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Human-caused global warming was responsible for the collapse of
an Antarctic ice shelf in 2002, scientists said today.
Changing weather patterns, a consequence of global warming, has
caused stronger westerly winds to blow warm air from the middle
latitudes to the Antarctic Peninsula.
These winds are responsible for the summer warming that led to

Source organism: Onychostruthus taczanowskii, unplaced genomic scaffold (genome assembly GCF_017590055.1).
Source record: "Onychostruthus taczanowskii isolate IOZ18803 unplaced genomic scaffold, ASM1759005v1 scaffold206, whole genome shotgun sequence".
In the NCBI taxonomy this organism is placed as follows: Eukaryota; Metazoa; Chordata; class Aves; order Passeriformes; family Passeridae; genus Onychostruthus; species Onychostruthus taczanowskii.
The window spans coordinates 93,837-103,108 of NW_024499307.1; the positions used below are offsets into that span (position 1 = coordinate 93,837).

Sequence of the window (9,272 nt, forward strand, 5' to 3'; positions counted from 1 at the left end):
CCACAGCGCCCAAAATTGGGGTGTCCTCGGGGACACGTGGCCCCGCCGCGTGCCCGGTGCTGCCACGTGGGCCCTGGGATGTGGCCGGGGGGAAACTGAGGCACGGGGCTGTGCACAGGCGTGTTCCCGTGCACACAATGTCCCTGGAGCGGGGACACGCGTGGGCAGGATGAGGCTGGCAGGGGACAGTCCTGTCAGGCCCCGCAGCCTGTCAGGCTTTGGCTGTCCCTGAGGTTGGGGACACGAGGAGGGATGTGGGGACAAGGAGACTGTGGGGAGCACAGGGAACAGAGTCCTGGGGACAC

the collapse of the 1,255 square-mile northern Larsen B Ice shelf,
the researchers note in this week’s Journal of Climate.
In the past 40 years, the average summer temperatures in the
area have been around 36 degree Fahrenheit. However, on days
when westerly winds force heated air over the ice-covered penin-
sula's mountain ranges, temperatures could reach 45 degrees
Such conditions melted the ice, causing water to creep into the
crevasses of the ice shelf, and eventually broke it apart.